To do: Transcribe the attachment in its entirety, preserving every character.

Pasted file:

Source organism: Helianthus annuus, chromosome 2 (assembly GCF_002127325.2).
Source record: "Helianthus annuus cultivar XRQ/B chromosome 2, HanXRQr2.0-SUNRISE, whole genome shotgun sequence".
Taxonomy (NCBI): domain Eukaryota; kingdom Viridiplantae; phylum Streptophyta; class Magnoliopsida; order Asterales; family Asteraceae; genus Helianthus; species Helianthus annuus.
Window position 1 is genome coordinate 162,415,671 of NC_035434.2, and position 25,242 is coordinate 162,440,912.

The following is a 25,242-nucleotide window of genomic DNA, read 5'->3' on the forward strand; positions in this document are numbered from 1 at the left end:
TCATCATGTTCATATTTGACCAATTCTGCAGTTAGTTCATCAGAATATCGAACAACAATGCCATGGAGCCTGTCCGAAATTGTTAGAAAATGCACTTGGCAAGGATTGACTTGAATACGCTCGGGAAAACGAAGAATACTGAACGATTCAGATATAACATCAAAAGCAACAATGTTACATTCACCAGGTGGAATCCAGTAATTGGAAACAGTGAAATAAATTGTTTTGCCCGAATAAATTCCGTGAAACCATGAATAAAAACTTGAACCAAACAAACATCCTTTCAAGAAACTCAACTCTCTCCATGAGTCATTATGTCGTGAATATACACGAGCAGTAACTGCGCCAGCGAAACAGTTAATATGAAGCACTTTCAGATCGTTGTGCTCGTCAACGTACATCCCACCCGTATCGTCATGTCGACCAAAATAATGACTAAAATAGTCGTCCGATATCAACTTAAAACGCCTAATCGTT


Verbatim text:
Source organism: Helianthus annuus, chromosome 2 (assembly GCF_002127325.2).
Source record: "Helianthus annuus cultivar XRQ/B chromosome 2, HanXRQr2.0-SUNRISE, whole genome shotgun sequence".
Taxonomy (NCBI): domain Eukaryota; kingdom Viridiplantae; phylum Streptophyta; class Magnoliopsida; order Asterales; family Asteraceae; genus Helianthus; species Helianthus annuus.
Window position 1 is genome coordinate 162,415,671 of NC_035434.2, and position 25,242 is coordinate 162,440,912.

The following is a 25,242-nucleotide window of genomic DNA, read 5'->3' on the forward strand; positions in this document are numbered from 1 at the left end:
TCATCATGTTCATATTTGACCAATTCTGCAGTTAGTTCATCAGAATATCGAACAACAATGCCATGGAGCCTGTCCGAAATTGTTAGAAAATGCACTTGGCAAGGATTGACTTGAATACGCTCGGGAAAACGAAGAATACTGAACGATTCAGATATAACATCAAAAGCAACAATGTTACATTCACCAGGTGGAATCCAGTAATTGGAAACAGTGAAATAAATTGTTTTGCCCGAATAAATTCCGTGAAACCATGAATAAAAACTTGAACCAAACAAACATCCTTTCAAGAAACTCAACTCTCTCCATGAGTCATTATGTCGTGAATATACACGAGCAGTAACTGCGCCAGCGAAACAGTTAATATGAAGCACTTTCAGATCGTTGTGCTCGTCAACGTACATCCCACCCGTATCGTCATGTCGACCAAAATAATGACTAAAATAGTCGTCCGATATCAACTTAAAACGCCTAATCGTT